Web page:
As many of you know, we recently held a pretty unique event here at the Blanchard's Coffee Co. Roast Lab. We teamed up with Grid Magazine, 804&1/2, Relay Foods and Thrive Coffee to hold a large coffee cupping for the purpose of using crowd sourcing to choose the next direct trade coffee and farm we would feature at Blanchard's. Additionally, that coffee will be featured in Grid Magazine's Makers series and we'll donate a portion of proceeds from sales to a local charity.
The event was a complete success. Nearly fifty coffee fans piled into the Blanchard's Coffee Co. Roast Lab and, after introductions, we dimmed the lights and talked, via Skype, with Raul Valdez of the San Rafael Urias Estate in the Antigua region of Guatemala. Raul's coffee was ultimately the favorite of the crowd compared to the excellent Costa Rican and Honduran coffees also on the list.
We had a blast and it was awesome to see so many folks coming together to cup coffee, especially sustainable coffee with direct ties and greater financial benefit to the farmers who grow it. We hope you'll enjoy some photos from the evening!
What, exactly, is coffee cupping you ask? Well, first of all, it is something that needs to happen a lot more in Richmond (which is why we're getting started!).
Without getting too verbose and digressing into a technical explanation of the process--coffee cupping is the method by which coffee professionals analyze flavor and aroma characteristics of coffee.
There are a vast array of brewing techniques out there, many of which we've talked about here, but the simplest, purest expression of coffee extraction is cupping.
In the simplest terms possible, the coffee is allowed to steep in a cup of hot water. The spent coffee grinds float to the top to form a crust which is broken with a spoon releasing the coffee's aroma to be observed. After the aroma is noted, the spoon is used to capture the extracted coffee which is slurped over the palate and the spectrum of flavor and texture characteristics are observed and noted.
It is an excellent, informative and highly ritualistic process that really focuses participants on the inherent characteristics of the featured coffee. We're working with Grid Magazine and designers Ali Croft and Tim Skirven to choose and promote a new, unique, direct trade coffee and we think the best way to pick something that our fans and customers will love is to, well, let them (you) pick it!
We're roasting a ton of new coffees in test batches to narrow down the field and then we'd like to invite you to a cupping event to rate the best of those selections and whatever you choose will be our next featured farm direct coffee!The cupping event will take place Wednesday, 27 February 2013 at the Blanchard's Coffee Co. Roast Lab.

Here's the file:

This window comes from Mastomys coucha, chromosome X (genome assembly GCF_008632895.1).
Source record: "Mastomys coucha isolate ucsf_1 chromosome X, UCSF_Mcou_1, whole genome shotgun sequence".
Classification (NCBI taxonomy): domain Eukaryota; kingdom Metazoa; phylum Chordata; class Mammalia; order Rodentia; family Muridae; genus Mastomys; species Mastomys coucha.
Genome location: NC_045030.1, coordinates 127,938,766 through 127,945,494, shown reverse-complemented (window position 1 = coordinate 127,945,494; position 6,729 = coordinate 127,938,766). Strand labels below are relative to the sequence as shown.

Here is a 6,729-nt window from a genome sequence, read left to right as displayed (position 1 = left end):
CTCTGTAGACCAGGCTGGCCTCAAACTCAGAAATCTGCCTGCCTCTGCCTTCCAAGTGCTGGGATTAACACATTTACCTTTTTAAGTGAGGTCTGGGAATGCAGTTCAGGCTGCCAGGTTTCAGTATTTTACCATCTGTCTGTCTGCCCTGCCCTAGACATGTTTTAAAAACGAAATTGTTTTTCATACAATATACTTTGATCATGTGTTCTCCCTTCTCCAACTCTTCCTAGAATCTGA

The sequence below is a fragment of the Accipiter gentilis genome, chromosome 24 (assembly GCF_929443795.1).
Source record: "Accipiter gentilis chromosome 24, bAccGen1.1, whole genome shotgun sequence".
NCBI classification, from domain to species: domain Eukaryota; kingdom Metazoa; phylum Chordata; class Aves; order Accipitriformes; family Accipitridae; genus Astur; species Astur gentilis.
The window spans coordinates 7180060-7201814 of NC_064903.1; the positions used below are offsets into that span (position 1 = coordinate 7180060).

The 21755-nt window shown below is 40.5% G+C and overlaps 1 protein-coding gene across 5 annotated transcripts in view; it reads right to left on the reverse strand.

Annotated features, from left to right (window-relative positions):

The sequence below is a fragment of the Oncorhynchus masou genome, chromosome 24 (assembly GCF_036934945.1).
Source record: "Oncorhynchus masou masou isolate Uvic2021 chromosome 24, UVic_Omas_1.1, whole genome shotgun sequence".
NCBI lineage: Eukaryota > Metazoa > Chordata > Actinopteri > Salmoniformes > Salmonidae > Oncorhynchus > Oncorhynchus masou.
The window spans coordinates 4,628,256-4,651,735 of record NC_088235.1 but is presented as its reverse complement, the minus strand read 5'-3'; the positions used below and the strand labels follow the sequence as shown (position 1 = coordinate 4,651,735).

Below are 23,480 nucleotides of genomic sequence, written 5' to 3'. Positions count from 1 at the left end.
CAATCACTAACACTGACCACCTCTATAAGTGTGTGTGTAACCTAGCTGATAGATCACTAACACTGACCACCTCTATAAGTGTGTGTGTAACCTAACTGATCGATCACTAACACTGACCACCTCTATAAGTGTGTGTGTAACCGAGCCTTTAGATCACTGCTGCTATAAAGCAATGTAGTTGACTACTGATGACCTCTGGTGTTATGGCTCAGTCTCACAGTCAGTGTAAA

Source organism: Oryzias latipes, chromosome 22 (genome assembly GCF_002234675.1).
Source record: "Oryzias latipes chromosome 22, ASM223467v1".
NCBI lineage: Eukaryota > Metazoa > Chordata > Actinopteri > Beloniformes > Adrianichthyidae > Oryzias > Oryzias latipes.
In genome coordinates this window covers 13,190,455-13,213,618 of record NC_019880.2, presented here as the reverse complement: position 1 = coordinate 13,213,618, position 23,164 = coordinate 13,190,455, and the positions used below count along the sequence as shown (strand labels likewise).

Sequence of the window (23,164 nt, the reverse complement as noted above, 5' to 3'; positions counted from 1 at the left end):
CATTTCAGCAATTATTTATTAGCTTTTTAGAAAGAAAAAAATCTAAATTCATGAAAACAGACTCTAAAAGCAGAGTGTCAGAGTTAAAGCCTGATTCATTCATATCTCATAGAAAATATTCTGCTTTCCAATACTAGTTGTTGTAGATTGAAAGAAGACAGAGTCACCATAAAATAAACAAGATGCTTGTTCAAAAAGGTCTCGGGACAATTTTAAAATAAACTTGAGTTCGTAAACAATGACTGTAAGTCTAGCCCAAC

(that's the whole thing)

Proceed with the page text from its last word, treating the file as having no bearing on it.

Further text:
Our space is limited and preparation is crucial to a great cupping event so we'll ask that you sign up for a spot
so we'll be ready for you. We look forward to seeing you and sharing a great coffee experience!
How many of the things that you eat and drink can you trace back to its very beginning? Are you a part of the "eat local" movement? Are you proud of fact that you met the guy who grows your kale, the gal who gathers your eggs, the folks who brew your beer? How about that cup of coffee (or three) that you drink every single morning?
We think it is a big deal to know where your coffee comes from and what it takes to get it to your cup in the morning; that is why we are beginning a series of coffee education events like the one we had last night in partnership with SlowFoodRVa and Alchemy Coffee.
Take a look at some of the pictures from the event!
We started the evening off with a tasting of the first recorded coffee blend, Mocha Java - a blend of Indonesian and East African beans - as Eric Spivek of Alchemy Coffee walked us through the historical origins of coffee and how it came to be a beverage enjoyed worldwide.
Stephen Robertson of Blanchard's Coffee Co. walked us through farming, harvest, processing and procurement practices and how that all relates to the Slow Food Movement and the world economy.